I recently came accross something cool (albeit small) for a quick way to discover SQL Servers on your local network. I'm not talking about a programatic way to do so (that's that NetServerEnum API and DMO are for), but more of just a manual way without needing to discover them through SQL Enterprise Manager etc.
You can simply use the installed 'osql' utility at the command-prompt. 'osql' is a command-line utility installed by SQL Server (and MSDE). You can use it to connect to a SQL server and run queries, etc. Basically it is a command-line version of Query Analyzer (or isql/w as it was called back in the day of SQL 6.5 and earlier). Bring up a DOS prompt and type the following:
It does need to be an upper-case 'L' as the lower-case 'l' is the parameter to set the login timeout. But when you run this you'll get a list of all SQL servers on the network (including the configured servers such as the ones you have created alias for in the SQL Client Network Utility). On my network I get the following:
A few things to point out. First of all, it also returns named instances found. Something you don't get using the NetServerEnum API (although you do get that via DMO). That is cool. Also, in this list, the servers CFXDEV02 and CFXPORT01 are configured servers I access via a VPN connection, they are not located on my network although they appear in the list because I have created aliases for them locally. But note that there is no distinction made bewteen the local servers and the configured ones.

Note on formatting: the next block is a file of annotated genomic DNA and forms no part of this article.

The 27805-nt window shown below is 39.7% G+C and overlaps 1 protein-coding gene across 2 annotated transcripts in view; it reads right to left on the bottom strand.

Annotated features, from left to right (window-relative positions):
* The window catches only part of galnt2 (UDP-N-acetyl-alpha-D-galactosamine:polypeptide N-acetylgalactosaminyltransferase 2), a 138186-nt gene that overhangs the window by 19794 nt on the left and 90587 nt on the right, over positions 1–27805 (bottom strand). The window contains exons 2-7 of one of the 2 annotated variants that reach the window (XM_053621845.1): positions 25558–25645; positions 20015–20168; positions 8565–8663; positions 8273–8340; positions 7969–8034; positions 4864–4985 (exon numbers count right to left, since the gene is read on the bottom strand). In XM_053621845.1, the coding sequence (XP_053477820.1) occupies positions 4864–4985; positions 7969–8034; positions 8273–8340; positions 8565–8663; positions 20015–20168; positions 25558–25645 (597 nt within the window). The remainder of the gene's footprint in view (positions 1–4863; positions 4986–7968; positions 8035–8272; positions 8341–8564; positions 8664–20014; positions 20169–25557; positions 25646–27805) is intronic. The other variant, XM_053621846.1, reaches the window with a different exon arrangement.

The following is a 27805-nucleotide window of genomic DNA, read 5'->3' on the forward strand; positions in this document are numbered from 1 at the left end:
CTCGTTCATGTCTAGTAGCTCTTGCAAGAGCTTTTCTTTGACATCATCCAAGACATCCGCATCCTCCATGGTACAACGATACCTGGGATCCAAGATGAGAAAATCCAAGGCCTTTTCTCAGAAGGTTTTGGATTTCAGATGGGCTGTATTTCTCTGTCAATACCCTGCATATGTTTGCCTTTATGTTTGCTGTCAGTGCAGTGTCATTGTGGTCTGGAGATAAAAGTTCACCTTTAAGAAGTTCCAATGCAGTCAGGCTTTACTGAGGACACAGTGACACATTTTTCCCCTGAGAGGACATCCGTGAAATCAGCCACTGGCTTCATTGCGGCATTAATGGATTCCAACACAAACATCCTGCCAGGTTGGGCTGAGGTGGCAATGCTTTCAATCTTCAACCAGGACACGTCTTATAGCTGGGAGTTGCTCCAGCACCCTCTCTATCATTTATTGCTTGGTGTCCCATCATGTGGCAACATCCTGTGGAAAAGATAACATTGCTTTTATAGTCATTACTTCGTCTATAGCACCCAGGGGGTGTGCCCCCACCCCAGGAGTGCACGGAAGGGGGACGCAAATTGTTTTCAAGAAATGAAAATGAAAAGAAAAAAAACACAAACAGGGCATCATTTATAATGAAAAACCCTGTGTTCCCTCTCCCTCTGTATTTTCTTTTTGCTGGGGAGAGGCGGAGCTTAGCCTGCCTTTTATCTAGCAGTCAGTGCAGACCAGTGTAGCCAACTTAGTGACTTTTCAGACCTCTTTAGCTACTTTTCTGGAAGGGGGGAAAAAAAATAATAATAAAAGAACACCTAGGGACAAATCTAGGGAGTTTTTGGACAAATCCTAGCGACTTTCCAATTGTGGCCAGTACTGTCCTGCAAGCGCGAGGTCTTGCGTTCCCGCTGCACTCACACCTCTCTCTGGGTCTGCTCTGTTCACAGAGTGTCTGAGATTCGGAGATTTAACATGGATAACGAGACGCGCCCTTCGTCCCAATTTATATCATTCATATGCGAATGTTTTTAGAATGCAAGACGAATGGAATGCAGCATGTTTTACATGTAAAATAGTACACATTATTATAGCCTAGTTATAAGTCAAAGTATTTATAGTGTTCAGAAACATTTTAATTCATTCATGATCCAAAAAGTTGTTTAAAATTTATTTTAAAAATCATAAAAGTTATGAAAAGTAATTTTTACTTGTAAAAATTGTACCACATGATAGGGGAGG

So I was curious now. I decided to see if the results varied using the older 'isql' command-line utility. As an aside, you should always use osql over isql. The osql utility is a replacement for isql. The isql utility is built on the older DB-Library API (which was from the SQL 6.5 and earlier days). It is out-dated. Although both osql and isql are installed with SQL Server 2000, The DB-Library API, which isql uses, remains at a SQL Server 6.5 level. This means that you won't be able to use new SQL features via isql such as access columns defined with the ntext data type and truncates any char, varchar, nchar, or nvarchar columns longer than 255 bytes. It also cannot retrieve results as XML documents. Anyway, let's move on.
Using the same command-line parameter with isql does produce some slightly different results. Here's what I get on my own network:
Locally configured servers:
Announced network servers:
You'll notice two things right away. isql does make the distinction between local servers on my network and the configured ones. But it also does not list the named instances.
If you need to save this list to a file, you could always just redirect:
C:\>osql -L >> MySqlServerList.txt